The trail was only a mile long but it did have several steep parts and we both had to stop as the gradient and the altitude, 8100 feet, caused us to pause to regain our breath.
The view along the way was superb! Sierra Grande, an ancient shield volcano, Baby Capulin, another cinder cone, and lava flow after lava flow all were below us. You could easily see the ripple flow marks from the first eruption of Capulin.
I learned a new term, "Boca", which describes a ridge/levee formed when a flow breaks out of the flank of a volcano. You could also see Rabbits Head, and the ancient Raton and Clayton lava flows along with the four recent,( 50000 years ago),distinct eruption flows of Capulin.
After we finished hiking the craters rim we had to descend into the caldera and stand at the vent. Renita so wanted a rock and it was all I could do to remind her that rock collecting was not allowed and that we had enough rocks in our fifth wheel,(We did stop after leaving the park and pick up some volcanic rock from the first eruption).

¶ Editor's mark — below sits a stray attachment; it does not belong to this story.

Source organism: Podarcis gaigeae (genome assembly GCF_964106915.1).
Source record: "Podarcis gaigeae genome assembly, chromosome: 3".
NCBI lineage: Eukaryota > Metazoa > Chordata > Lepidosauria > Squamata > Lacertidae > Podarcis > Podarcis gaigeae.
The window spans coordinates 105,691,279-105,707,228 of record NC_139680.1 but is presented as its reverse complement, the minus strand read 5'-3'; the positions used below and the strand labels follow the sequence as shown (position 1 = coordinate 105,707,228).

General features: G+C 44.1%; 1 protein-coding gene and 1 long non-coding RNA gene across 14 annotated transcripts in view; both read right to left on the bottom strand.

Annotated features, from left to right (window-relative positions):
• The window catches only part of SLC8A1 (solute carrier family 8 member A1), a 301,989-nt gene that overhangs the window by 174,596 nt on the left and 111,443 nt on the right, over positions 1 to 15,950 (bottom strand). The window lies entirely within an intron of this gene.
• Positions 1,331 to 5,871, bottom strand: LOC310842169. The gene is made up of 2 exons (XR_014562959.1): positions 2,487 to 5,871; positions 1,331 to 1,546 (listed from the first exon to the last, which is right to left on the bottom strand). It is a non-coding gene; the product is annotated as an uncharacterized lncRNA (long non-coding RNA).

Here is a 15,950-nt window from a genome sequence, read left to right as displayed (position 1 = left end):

Now Capulin isn't our first volcano nor the largest, but it was a fine day of hiking and birding and any day spent on volcano is a good day! If you find your self passing this way, we would definitely recommend it. Retirement is so good! Clear skies.

Thursday, October 7, 2010

Salt Lake City, a Tale of Two Churches

We had a few more days to spend in Salt Lake City, so we decided to visit The Cathedral Of Mary Magdeline and Temple Square. We love to visit churches to study the sytle and art and to get some understanding of each religion. Our first stop was The Catherdral of Mary Mageldine and we were immeadiately captivated by the gothic style of the exterior. Renita pointed out the gargoyles that were on each tower and the intricate carving of Jesus and the Cross greeted us as we walked up the steps.